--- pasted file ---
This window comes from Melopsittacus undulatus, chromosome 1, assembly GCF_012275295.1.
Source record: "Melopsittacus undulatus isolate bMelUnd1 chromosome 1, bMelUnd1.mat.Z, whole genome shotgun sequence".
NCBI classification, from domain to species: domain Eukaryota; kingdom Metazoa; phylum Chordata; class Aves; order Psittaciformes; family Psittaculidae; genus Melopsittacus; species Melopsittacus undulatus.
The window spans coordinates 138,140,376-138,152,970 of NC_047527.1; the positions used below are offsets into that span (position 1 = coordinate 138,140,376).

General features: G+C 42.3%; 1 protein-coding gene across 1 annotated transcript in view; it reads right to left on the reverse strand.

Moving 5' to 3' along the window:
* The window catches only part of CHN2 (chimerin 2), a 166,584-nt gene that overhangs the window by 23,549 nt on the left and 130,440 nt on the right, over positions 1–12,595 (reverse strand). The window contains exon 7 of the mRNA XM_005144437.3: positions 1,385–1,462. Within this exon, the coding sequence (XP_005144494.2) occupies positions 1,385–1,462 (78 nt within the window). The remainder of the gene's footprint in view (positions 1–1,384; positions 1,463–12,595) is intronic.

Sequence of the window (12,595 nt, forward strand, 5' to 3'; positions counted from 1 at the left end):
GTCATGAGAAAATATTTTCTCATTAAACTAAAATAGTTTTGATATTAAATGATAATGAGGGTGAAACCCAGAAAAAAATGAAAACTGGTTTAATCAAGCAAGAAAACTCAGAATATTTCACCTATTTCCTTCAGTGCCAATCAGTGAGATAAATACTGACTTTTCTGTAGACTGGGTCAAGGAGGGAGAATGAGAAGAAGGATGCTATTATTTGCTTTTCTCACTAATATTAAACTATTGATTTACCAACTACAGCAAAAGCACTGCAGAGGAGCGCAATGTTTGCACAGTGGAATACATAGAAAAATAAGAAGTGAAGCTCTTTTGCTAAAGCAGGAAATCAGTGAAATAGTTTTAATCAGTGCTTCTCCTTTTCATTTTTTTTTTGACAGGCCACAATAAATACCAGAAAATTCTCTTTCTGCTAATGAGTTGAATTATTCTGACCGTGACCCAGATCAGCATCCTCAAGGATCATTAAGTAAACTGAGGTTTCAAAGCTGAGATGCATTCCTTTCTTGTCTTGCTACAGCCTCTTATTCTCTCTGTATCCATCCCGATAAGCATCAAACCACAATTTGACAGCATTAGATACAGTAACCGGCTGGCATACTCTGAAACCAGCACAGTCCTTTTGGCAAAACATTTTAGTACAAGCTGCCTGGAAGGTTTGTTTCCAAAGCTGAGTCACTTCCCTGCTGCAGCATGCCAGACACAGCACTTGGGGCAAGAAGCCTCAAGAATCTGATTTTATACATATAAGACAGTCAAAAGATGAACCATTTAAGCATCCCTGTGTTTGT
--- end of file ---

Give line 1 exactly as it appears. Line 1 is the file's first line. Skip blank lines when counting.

This window comes from Melopsittacus undulatus, chromosome 1, assembly GCF_012275295.1.